Listeners have one chance to hear you talk about your work and can't "re-read" when they have a question. In many situations, they may be talking to many people about a variety of research and will need something to remember yours.
Below are some approaches to public speaking and presentations. You may find it helpful to practise before you talk to an audience, however big or small, about your research.
30/3/30 method of discussing your research
In some situations, you don’t know how much time you will have to speak to someone about your research. It’s useful to practise the 30/3/30 method, since it breaks your research down into manageable pieces, from the quick introduction to the detailed discussion:
- 30 – Be able to articulate the key aspects of your research topic and findings/implications in the first 30 seconds to ensure you have your audience’s attention.
- 3 – Know how to summarise your research questions, methods and expand on findings/implications in 3 minutes. Be prepared to answer questions or engage with your audience on how it relates to them.
- 30 - Have an analysis (and the data) well organised to provide a convincing and supported case within 30 minutes. You don’t need to carry a set of slides around with you everywhere you go, just be knowledgeable and confident when discussing your research in detail, especially your findings.
10/20/30 method for PowerPoint presentations
This method is a simple way of organising your presentation. It should have: ten slides, for the presentation to last no more than twenty minutes, and contain no font smaller than thirty points.
- Ten slides: Ten is an optimal number of slides because you should not try to introduce more than ten concepts in a presentation.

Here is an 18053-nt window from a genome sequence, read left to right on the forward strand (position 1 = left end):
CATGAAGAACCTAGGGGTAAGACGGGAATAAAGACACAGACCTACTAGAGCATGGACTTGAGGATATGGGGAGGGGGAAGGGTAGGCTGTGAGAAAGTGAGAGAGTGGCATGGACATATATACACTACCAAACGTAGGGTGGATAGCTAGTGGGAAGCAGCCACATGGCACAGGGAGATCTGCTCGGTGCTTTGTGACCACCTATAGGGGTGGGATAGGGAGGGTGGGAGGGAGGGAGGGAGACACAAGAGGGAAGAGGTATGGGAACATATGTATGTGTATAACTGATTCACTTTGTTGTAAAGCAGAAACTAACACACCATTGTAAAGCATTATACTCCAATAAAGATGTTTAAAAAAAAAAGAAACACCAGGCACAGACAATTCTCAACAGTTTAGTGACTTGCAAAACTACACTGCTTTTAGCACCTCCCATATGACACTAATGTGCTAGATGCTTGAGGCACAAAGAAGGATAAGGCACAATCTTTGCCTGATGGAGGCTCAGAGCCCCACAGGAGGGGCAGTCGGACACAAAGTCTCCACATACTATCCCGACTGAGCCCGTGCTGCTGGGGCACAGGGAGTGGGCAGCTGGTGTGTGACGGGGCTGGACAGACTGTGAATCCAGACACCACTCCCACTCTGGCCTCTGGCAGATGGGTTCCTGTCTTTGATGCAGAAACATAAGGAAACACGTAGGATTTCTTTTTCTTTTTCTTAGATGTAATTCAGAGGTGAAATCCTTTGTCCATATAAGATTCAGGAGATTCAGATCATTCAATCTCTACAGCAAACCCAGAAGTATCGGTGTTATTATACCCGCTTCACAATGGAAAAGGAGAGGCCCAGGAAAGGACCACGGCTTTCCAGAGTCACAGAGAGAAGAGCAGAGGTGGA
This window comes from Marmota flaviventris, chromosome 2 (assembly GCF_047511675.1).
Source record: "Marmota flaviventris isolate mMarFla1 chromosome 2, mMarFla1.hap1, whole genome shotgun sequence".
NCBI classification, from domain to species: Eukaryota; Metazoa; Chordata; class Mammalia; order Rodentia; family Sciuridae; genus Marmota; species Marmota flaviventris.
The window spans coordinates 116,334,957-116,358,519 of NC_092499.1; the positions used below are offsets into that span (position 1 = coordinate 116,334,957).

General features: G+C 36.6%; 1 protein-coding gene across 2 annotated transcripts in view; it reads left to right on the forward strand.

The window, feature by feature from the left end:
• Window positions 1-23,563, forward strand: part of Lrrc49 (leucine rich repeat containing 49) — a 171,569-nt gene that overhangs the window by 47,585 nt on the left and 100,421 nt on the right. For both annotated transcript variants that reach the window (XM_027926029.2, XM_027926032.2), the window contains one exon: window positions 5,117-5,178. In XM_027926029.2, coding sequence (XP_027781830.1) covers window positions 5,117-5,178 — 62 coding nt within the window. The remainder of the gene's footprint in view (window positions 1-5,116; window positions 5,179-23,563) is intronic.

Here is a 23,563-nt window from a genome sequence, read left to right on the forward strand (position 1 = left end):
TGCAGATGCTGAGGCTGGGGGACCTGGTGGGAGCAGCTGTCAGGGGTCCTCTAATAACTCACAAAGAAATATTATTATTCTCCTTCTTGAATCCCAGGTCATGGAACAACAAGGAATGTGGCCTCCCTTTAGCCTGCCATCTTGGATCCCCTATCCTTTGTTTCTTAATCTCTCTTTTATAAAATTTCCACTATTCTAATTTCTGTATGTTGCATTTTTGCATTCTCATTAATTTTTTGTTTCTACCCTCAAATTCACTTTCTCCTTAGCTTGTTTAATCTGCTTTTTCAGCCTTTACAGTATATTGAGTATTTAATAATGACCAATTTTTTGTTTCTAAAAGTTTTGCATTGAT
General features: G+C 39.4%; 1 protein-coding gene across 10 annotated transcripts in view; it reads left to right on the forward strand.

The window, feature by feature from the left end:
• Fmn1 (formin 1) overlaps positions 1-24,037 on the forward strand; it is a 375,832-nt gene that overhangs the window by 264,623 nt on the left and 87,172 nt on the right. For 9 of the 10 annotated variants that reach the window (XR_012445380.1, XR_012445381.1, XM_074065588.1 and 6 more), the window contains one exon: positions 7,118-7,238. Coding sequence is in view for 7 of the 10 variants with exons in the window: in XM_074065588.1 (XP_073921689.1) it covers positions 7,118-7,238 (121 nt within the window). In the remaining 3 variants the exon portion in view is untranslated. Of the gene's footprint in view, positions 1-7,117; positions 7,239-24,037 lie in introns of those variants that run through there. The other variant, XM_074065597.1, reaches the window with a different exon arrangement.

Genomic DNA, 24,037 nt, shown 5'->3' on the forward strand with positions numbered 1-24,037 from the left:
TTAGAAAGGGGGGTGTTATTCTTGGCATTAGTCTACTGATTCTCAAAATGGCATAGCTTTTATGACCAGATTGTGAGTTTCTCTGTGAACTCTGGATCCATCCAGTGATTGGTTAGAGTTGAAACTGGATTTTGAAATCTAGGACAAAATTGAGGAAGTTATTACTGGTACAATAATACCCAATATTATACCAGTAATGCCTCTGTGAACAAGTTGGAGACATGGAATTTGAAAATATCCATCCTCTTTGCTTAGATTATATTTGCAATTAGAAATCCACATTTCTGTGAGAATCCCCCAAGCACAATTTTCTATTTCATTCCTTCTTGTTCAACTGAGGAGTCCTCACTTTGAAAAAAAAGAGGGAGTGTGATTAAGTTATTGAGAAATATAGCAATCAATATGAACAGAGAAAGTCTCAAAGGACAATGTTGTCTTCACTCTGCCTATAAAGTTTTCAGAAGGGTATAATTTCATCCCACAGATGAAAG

- Twenty minutes: Most conferences or seminars will offer you a maximum of twenty minutes to speak. If you have ten slides, this is 2 minutes per slide, which is enough time for people to read as well as listen to you.
- Thirty point font: Keep your slides simple and clear, and readable from the back of the room. Never include every word you speak, otherwise the audience will stop listening!
Be an engaged listener
It is essential to be a good listener if you’re going to talk confidently about your research. Attend conferences and seminars to hear other people talk about similar research, and be willing to start conversations with others. It is flattering to be asked about your research – and that’s a simple opening question when you meet someone new.
In order to listen actively to a speaker or someone else in a conversation (especially in a large group), you may find it helpful to do some or all of the following:
- maintain eye contact, or at least face the speaker and sit attentively
- don't interrupt the speaker, but don’t be afraid to ask a question
- give non-verbal cues to show you are listening, e.g. nod your head
- ask questions that allow the speaker to expand on a point they have made, but which also helps you to understand the relevance of their work to your own – this will start an engaging conversation